- The temperature of the incoming cold water;
- The temperature of the hot water leaving the heater;
- The number of gallons water flowing through the water heater;
- The amount of natural gas burned by the water heater.
Using these data, it was a simple matter to calculate the actual efficiency of each water heater. The researchers’ efficiency calculations included standby losses but not distribution system losses. The researchers reported, “Across all sites and water heaters, the measured annual efficiency averaged 16% less than the DOE EF” — that is, 16% less than the Energy Factor calculated in a laboratory according to a standard established by the U.S. Department of Energy.
The tank-type water heater used in the study (A.O. Smith GCV-40) has an EF rating of 0.60, but its monitored efficiency was only 49% (11 percentage points lower than the EF).
The non-condensing tankless water heaters had EF ratings that ranged from 0.82 to 0.83, but the monitored efficiency of these units ranged from 69% to 78% (about 9 percentage points lower than the EF ratings).
The condensing tankless water heaters had EF ratings that ranged from 0.89 to 0.95, but the monitored efficiency of these units ranged from 62% to 89% (about 17 percentage points lower than the EF ratings).
In their report, the researchers noted two major factors responsible for these low efficiencies. The first factor is that the hot-water draw schedule used in the EF laboratory testing procedure is unrealistic. The test procedure requires six draws of over 10 gallons each at one hour intervals followed by a 19-hour period of inactivity. In the real world, however, only 3% of actual hot-water draws are greater than 10 gallons. In a real home, there are a great many low-volume draws rather than a few high-volume draws.
The second factor is that the EF laboratory testing procedure requires a daily draw of 64.3 gallons, which is higher than the amount of hot water used by average families. In this study, the average daily hot water use per house was 41 gallons.
Tankless water heaters use a significant amount of electricity
Unlike old-fashioned atmospherically vented tank-type gas water heaters, tankless water heaters use a fair amount of electricity. The measured standby electricity use averaged 5 watts; during operation, these tankless gas water heaters consumed between 50 and 80 watts of electricity. If there is any need for the units’ freeze-protection heater to turn on, electricity consumption rises to between 120 watts and 182 watts.
According to the researchers report, “Electricity consumption … accounts for about 5% to 18% of operating costs for tankless water heaters.”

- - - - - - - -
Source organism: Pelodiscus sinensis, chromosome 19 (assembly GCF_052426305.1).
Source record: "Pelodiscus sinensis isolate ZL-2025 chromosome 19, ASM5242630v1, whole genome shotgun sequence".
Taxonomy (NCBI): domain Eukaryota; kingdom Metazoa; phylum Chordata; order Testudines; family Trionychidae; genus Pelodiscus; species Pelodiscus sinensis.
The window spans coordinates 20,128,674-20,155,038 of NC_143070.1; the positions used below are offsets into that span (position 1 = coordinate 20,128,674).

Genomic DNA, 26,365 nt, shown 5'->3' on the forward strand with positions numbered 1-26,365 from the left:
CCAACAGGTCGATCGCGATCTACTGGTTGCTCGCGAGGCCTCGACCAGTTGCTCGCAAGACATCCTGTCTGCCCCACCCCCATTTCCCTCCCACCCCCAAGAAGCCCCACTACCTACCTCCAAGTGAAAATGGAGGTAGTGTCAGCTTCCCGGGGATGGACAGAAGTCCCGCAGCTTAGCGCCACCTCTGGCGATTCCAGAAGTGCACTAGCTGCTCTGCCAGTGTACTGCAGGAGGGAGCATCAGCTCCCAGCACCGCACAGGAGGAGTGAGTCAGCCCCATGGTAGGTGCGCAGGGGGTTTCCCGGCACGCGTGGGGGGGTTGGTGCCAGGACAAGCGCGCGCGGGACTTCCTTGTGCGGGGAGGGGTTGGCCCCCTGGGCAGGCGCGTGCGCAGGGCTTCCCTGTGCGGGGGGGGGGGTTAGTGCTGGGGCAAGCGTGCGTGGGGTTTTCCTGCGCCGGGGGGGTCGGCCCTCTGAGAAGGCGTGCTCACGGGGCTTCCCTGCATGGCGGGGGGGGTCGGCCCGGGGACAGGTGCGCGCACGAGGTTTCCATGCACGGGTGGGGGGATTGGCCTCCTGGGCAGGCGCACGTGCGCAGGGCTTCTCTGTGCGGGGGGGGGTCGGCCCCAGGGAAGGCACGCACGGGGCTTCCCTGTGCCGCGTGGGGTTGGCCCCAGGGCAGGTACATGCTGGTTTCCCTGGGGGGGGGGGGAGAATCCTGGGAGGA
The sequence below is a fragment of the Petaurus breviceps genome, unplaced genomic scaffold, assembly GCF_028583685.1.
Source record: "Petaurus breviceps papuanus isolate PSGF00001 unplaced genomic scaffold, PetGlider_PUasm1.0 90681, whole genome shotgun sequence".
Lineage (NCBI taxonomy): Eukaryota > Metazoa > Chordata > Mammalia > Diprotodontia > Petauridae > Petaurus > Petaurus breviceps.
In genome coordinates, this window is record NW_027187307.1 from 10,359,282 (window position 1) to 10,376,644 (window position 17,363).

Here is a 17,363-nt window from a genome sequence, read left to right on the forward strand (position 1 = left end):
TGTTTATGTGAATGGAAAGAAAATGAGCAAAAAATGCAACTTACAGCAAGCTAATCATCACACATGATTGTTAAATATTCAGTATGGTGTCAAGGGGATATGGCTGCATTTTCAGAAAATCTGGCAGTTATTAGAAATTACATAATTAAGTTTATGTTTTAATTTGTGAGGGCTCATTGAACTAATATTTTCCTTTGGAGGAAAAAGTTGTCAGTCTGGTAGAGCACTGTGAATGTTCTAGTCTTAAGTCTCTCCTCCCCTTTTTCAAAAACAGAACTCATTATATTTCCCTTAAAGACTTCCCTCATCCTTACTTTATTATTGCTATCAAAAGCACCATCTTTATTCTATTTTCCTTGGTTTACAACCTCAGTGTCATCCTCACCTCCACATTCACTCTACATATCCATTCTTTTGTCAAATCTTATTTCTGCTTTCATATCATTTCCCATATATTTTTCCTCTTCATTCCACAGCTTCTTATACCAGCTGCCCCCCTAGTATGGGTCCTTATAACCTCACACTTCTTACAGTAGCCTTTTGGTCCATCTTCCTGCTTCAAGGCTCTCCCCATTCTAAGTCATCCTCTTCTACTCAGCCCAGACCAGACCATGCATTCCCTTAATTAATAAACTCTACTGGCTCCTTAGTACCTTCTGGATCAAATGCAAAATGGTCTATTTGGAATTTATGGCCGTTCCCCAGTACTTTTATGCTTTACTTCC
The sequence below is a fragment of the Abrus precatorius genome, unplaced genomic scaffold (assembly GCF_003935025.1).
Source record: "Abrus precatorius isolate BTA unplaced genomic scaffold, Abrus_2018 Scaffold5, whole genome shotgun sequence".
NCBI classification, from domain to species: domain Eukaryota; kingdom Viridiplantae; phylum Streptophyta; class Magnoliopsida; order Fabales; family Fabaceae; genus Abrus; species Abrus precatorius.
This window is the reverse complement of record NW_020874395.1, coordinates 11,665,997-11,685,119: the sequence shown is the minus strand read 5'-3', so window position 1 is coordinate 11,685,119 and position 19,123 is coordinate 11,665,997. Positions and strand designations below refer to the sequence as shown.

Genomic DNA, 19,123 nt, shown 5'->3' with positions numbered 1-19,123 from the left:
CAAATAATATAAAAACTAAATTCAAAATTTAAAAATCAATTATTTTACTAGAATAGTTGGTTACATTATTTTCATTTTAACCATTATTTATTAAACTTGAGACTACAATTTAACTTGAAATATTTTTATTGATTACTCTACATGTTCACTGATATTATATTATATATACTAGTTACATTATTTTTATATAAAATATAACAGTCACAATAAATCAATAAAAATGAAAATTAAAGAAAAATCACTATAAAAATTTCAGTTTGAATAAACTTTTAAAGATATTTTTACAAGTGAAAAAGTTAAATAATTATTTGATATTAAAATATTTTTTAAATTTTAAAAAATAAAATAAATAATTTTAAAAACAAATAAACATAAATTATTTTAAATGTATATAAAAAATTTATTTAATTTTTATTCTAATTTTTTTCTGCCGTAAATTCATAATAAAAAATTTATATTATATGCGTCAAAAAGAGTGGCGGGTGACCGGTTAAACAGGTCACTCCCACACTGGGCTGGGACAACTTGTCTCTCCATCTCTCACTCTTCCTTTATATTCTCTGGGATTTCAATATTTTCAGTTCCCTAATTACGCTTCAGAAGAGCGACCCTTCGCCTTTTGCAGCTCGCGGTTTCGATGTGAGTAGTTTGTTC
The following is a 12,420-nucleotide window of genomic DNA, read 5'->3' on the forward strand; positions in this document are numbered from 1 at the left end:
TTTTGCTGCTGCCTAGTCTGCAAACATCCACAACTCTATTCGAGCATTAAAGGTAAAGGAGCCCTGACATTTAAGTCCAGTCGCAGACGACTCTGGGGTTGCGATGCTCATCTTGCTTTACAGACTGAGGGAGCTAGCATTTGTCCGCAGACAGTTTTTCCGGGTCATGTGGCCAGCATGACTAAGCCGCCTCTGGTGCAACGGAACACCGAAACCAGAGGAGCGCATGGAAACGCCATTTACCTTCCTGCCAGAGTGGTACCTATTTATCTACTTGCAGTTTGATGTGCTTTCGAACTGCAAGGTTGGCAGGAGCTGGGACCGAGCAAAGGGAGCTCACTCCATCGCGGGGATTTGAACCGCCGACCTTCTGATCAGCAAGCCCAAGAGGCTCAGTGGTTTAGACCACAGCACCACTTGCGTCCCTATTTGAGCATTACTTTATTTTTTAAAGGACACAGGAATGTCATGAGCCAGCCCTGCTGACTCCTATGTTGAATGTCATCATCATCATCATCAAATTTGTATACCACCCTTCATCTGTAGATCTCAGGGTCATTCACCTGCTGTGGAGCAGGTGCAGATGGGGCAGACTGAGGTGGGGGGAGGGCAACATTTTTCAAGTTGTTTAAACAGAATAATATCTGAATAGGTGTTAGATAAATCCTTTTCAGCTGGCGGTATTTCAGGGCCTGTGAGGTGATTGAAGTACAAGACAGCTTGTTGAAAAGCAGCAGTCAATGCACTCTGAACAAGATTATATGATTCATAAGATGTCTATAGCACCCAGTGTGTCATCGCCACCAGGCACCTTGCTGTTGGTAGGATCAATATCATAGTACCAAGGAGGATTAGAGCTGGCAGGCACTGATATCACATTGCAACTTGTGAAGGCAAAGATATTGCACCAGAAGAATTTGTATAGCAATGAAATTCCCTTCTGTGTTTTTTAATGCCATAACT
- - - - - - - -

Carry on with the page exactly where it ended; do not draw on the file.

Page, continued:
Calculating simple payback
The researchers calculated the simple payback period for the incremental costs of these tankless water heaters. To make the calculation, they assumed that the incremental cost of installing a non-condensing tankless water heater ranged from $1,500 to $2,500. Using these figures, the simple payback period for non-condensing tankless water heaters ranged from 21 to 35 years.
The researchers assumed that the incremental cost of installing a condensing water heater ranged from $2,500 to $3,500. The payback period for condensing tankless heaters (not including the Navien CR-240A, an outlier with dismal performance) ranged from 27 to 38 years.
The Navien CR-240A was in a category by itself. Equipped with a very poorly insulated 0.5-gallon buffer tank, this water heater proved to be an energy hog. The Navien CR-240A (a condensing unit) had energy savings of only $49 per year; assuming that it had an incremental cost of $2,500 to $3,500, the payback period for this unit ranged from 51 to 71 years.
In general, the condensing tankless units weren’t worth the upcharge in cost compared to the non-condensing tankless units. The researchers noted, “On average, switching from a non-condensing tankless water heater to a condensing tankless water heater only increased savings by 3%, which is small compared to the 9% average difference in Energy Factor ratings.”
Should I buy one?
Tankless water heaters have at least two drawbacks: they are expensive and mechanically complicated. They also have at least two virtues: they are compact and can provide “endless” quantities of hot water. For some applications, these benefits are desirable enough to tip the balance in their favor.
As long as you realize that you’ll never save enough energy to justify the high purchase price, you may want to buy a tankless water heater for its performance specifications and compact size.
Last week’s blog: “Energy Modeling Isn’t Very Accurate.”